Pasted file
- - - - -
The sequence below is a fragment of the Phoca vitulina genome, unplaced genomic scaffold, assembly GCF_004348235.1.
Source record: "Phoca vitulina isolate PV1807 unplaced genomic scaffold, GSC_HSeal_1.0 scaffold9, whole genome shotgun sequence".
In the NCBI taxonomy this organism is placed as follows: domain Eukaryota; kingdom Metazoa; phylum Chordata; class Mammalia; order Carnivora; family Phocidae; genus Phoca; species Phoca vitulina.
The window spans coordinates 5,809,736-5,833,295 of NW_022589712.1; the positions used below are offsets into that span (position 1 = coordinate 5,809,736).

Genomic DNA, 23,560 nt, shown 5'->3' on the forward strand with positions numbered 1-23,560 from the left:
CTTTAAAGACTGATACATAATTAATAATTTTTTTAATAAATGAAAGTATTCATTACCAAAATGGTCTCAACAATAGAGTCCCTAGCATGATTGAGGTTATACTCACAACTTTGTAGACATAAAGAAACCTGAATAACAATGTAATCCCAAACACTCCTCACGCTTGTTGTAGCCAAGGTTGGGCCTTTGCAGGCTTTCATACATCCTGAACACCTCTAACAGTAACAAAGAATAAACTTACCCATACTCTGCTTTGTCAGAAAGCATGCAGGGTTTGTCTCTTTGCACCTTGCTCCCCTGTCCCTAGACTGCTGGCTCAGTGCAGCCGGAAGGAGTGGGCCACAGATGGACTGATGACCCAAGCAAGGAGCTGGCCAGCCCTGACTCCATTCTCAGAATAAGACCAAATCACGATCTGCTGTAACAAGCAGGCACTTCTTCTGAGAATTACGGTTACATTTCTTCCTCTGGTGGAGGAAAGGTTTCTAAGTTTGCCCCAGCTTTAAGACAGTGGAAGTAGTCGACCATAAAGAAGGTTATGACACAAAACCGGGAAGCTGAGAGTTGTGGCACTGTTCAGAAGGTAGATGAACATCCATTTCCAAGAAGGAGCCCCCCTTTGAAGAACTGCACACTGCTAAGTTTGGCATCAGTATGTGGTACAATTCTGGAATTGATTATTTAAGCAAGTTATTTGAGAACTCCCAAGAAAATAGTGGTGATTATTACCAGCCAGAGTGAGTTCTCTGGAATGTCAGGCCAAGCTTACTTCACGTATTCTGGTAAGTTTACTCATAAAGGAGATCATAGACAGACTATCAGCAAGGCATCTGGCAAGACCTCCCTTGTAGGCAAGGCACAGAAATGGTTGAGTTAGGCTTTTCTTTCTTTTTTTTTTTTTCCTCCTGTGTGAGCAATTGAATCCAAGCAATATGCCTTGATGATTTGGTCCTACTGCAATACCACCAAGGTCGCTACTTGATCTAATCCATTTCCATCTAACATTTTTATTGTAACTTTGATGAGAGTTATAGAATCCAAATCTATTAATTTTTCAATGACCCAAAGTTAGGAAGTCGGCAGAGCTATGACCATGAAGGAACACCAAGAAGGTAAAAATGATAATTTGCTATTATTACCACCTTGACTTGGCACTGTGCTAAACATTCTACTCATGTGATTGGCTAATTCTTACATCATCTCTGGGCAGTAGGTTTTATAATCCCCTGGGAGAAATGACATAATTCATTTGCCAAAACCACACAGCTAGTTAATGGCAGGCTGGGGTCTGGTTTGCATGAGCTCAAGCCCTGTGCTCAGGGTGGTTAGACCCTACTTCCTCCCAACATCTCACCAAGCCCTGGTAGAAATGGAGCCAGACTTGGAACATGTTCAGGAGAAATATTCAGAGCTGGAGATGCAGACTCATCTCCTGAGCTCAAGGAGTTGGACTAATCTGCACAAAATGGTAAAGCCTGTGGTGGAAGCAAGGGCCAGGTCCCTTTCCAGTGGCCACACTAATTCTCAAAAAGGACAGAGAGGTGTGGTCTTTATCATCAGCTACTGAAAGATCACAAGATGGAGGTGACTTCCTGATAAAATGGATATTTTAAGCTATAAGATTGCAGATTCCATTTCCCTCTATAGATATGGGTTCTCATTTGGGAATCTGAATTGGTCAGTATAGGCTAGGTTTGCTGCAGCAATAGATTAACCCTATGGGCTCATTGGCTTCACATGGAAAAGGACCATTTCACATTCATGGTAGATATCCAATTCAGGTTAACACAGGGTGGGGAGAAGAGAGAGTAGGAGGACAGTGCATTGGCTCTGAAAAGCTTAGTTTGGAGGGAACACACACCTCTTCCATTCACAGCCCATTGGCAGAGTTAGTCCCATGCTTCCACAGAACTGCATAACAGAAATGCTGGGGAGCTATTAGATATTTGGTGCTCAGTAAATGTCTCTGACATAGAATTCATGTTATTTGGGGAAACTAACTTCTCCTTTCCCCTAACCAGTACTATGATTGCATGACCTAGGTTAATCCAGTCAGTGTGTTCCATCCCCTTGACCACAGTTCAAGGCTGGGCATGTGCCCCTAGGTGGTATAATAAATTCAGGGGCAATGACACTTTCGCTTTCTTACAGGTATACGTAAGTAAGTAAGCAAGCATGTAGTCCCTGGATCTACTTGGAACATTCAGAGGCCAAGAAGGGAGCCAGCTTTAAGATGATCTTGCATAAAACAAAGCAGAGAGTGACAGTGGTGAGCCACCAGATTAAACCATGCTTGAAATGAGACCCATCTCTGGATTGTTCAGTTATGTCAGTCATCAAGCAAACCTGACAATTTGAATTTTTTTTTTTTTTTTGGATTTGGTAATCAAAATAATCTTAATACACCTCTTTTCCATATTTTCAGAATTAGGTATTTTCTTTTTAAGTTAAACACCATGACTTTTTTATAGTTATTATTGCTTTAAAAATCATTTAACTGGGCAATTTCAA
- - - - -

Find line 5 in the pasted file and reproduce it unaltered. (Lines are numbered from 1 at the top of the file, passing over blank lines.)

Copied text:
Genomic DNA, 23,560 nt, shown 5'->3' on the forward strand with positions numbered 1-23,560 from the left: